Harrison said that there had been some recent coverage on new EPA limits on dioxin risk assessments, but pointed out that this coverage did not focus on the central issue, an aspect of censorship that is often overlooked.
“The central issue of the article was the dire risks posed to human health and the environment by the cumulative impacts of atmospheric transport and deposition of chemical poisons such as dioxin, mercury and PCBs emitted from multiple waste incinerators and other air pollution sources over time. This cumulative impact results in contamination of food sources and tens of thousands, if not millions, of cases of (preventable) cancers and other serious illnesses. Instead, the limited coverage that occurred focused on controversies over individual waste facilities and on EPA actions in response to public pressure. This had the effect of distracting public attention from the issue of cumulative impacts and gave the impression that the government was responding appropriately.
“The key point was ignored that the bulk of our current catastrophic number of cancer cases (and several other serious non-cancer illnesses) are preventable if we simply acknowledge the combined national impact of multiple air pollution sources, and stop being distracted by the traditional EPA and industry approach which focuses public attention erroneously only on individual facilities and the fraction of emitted chemical poisons from a single facility deposited in close proximity in the local community. This EPA/ industry now-you-see-it now-you-don’t approach to environmental assessment and analysis, a scientific slight of hand at best, leaves unaccounted for all the chemical poisons that are traded via the atmosphere from one community to another, and assumes these poisons fall harmlessly between food producing areas.”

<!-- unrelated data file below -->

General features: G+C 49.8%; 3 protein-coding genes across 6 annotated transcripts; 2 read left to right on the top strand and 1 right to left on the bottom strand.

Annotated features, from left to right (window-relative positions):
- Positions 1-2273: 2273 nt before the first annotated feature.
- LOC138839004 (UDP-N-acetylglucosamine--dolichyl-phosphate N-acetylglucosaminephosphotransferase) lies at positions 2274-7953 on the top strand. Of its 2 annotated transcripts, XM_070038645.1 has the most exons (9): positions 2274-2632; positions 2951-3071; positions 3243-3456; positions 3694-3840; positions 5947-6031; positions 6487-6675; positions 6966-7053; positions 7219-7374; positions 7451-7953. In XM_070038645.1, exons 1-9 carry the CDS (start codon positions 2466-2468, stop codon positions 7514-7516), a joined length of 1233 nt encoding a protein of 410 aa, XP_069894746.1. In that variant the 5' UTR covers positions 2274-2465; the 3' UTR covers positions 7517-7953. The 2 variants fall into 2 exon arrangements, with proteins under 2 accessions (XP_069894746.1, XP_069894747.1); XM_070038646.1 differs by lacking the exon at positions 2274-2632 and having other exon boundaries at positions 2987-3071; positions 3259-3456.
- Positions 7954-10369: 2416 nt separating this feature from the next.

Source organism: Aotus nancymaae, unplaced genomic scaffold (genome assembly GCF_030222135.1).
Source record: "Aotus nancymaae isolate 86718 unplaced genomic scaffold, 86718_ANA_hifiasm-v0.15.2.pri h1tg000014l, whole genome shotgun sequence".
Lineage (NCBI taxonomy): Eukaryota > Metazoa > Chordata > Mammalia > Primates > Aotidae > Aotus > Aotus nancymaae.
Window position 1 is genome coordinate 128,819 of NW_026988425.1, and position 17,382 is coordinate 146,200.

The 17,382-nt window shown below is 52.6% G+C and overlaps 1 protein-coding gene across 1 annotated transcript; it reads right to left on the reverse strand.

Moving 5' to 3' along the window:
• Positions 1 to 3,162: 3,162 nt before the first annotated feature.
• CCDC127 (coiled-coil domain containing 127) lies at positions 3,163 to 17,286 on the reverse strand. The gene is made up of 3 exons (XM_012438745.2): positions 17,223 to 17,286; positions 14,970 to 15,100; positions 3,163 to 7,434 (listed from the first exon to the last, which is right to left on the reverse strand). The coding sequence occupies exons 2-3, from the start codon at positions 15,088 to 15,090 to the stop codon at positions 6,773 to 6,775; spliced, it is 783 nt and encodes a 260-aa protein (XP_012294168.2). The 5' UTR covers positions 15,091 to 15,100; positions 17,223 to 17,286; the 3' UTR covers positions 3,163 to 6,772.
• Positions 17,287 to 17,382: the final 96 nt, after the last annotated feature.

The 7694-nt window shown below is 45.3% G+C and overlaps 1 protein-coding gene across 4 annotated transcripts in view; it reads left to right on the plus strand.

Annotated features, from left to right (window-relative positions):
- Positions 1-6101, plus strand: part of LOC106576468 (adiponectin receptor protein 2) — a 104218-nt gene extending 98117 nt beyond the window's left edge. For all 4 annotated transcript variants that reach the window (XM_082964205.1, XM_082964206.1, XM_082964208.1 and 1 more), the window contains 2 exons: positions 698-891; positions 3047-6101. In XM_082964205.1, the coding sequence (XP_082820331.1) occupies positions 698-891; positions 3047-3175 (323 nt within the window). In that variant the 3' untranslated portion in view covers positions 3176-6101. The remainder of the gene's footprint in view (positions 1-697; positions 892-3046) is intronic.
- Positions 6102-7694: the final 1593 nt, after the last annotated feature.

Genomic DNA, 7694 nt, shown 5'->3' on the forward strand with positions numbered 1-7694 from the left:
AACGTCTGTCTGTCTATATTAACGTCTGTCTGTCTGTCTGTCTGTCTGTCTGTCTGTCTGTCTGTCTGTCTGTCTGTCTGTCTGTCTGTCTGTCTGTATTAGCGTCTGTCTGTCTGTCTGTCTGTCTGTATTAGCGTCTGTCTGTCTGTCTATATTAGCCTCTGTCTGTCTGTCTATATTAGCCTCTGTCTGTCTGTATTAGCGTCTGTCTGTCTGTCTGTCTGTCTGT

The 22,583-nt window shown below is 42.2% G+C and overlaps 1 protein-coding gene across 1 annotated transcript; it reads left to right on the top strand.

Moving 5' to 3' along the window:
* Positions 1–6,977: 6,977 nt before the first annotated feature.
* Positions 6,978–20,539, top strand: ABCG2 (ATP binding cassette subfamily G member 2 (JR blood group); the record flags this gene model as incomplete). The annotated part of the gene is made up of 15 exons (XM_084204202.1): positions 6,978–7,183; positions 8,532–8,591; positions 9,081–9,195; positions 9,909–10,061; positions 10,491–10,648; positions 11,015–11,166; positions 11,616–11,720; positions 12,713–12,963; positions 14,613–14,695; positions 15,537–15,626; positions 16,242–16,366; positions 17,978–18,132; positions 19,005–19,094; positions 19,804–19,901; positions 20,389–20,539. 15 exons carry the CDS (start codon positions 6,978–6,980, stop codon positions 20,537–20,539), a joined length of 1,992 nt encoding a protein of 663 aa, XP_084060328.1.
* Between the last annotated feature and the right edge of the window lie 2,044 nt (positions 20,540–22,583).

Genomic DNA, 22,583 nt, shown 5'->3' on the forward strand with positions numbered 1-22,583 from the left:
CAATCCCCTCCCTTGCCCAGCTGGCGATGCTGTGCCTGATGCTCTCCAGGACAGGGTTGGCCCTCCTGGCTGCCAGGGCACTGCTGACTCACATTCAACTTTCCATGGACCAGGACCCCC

Harrison acknowledged that the EPA recently has been moving to regulate previously unregulated dioxin sources such as medical waste incinerators and to add dioxin limits for hazardous waste incinerators. “However,” he said, “there has yet to be a public acknowledgment of the importance of food chain contamination from air pollution sources and the potential addressing such sources aggressively has for dramatically lowering current rates of cancer and other illnesses.”
Harrison concluded that the “communication gap has largely resulted from the failure of the media to take this particular bull by the horns.”
On December 16, 1994, at an EPA hearing to collect public comment, Arnold Den, senior EPA advisor in San Francisco, confirmed Harrison’s concerns, saying, “90 percent of dioxin exposure is through the food chain route.”